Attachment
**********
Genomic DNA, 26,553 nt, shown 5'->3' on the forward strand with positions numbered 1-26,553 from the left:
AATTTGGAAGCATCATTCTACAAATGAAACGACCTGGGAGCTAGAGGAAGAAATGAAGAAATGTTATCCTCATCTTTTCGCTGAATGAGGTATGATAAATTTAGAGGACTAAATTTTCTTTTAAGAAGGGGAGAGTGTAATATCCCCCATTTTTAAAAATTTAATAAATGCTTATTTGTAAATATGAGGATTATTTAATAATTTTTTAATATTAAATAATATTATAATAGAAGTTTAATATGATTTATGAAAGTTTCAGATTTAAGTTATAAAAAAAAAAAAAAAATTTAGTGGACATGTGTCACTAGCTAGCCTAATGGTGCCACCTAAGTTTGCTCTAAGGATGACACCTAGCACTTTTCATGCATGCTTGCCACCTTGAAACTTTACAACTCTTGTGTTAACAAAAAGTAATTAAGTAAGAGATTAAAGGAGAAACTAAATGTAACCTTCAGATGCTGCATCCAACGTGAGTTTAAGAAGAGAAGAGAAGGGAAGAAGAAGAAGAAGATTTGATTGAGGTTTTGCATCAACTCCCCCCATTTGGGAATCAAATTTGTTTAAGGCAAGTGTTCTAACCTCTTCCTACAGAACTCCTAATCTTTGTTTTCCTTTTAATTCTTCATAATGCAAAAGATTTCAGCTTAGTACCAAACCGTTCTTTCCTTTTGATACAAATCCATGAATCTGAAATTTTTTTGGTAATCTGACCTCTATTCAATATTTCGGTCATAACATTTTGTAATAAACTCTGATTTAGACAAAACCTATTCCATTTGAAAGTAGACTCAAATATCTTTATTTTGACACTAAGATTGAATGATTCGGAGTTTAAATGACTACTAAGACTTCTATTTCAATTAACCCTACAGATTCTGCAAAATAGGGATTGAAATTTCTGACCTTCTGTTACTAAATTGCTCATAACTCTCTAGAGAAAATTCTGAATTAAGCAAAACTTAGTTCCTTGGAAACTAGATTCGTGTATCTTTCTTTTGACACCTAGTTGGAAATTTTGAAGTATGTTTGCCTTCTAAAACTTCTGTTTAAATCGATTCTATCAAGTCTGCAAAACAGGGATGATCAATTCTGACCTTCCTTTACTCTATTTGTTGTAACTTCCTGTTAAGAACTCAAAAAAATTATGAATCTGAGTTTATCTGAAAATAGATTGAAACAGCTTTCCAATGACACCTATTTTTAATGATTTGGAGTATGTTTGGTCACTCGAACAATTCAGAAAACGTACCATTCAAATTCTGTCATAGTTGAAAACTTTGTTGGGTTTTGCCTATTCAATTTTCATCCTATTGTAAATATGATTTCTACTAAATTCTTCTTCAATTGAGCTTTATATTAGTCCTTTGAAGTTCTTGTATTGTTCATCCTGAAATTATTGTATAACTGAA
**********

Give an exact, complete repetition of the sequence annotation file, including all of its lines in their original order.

Genomic DNA, 26,553 nt, shown 5'->3' on the forward strand with positions numbered 1-26,553 from the left:
AATTTGGAAGCATCATTCTACAAATGAAACGACCTGGGAGCTAGAGGAAGAAATGAAGAAATGTTATCCTCATCTTTTCGCTGAATGAGGTATGATAAATTTAGAGGACTAAATTTTCTTTTAAGAAGGGGAGAGTGTAATATCCCCCATTTTTAAAAATTTAATAAATGCTTATTTGTAAATATGAGGATTATTTAATAATTTTTTAATATTAAATAATATTATAATAGAAGTTTAATATGATTTATGAAAGTTTCAGATTTAAGTTATAAAAAAAAAAAAAAAATTTAGTGGACATGTGTCACTAGCTAGCCTAATGGTGCCACCTAAGTTTGCTCTAAGGATGACACCTAGCACTTTTCATGCATGCTTGCCACCTTGAAACTTTACAACTCTTGTGTTAACAAAAAGTAATTAAGTAAGAGATTAAAGGAGAAACTAAATGTAACCTTCAGATGCTGCATCCAACGTGAGTTTAAGAAGAGAAGAGAAGGGAAGAAGAAGAAGAAGATTTGATTGAGGTTTTGCATCAACTCCCCCCATTTGGGAATCAAATTTGTTTAAGGCAAGTGTTCTAACCTCTTCCTACAGAACTCCTAATCTTTGTTTTCCTTTTAATTCTTCATAATGCAAAAGATTTCAGCTTAGTACCAAACCGTTCTTTCCTTTTGATACAAATCCATGAATCTGAAATTTTTTTGGTAATCTGACCTCTATTCAATATTTCGGTCATAACATTTTGTAATAAACTCTGATTTAGACAAAACCTATTCCATTTGAAAGTAGACTCAAATATCTTTATTTTGACACTAAGATTGAATGATTCGGAGTTTAAATGACTACTAAGACTTCTATTTCAATTAACCCTACAGATTCTGCAAAATAGGGATTGAAATTTCTGACCTTCTGTTACTAAATTGCTCATAACTCTCTAGAGAAAATTCTGAATTAAGCAAAACTTAGTTCCTTGGAAACTAGATTCGTGTATCTTTCTTTTGACACCTAGTTGGAAATTTTGAAGTATGTTTGCCTTCTAAAACTTCTGTTTAAATCGATTCTATCAAGTCTGCAAAACAGGGATGATCAATTCTGACCTTCCTTTACTCTATTTGTTGTAACTTCCTGTTAAGAACTCAAAAAAATTATGAATCTGAGTTTATCTGAAAATAGATTGAAACAGCTTTCCAATGACACCTATTTTTAATGATTTGGAGTATGTTTGGTCACTCGAACAATTCAGAAAACGTACCATTCAAATTCTGTCATAGTTGAAAACTTTGTTGGGTTTTGCCTATTCAATTTTCATCCTATTGTAAATATGATTTCTACTAAATTCTTCTTCAATTGAGCTTTATATTAGTCCTTTGAAGTTCTTGTATTGTTCATCCTGAAATTATTGTATAACTGAA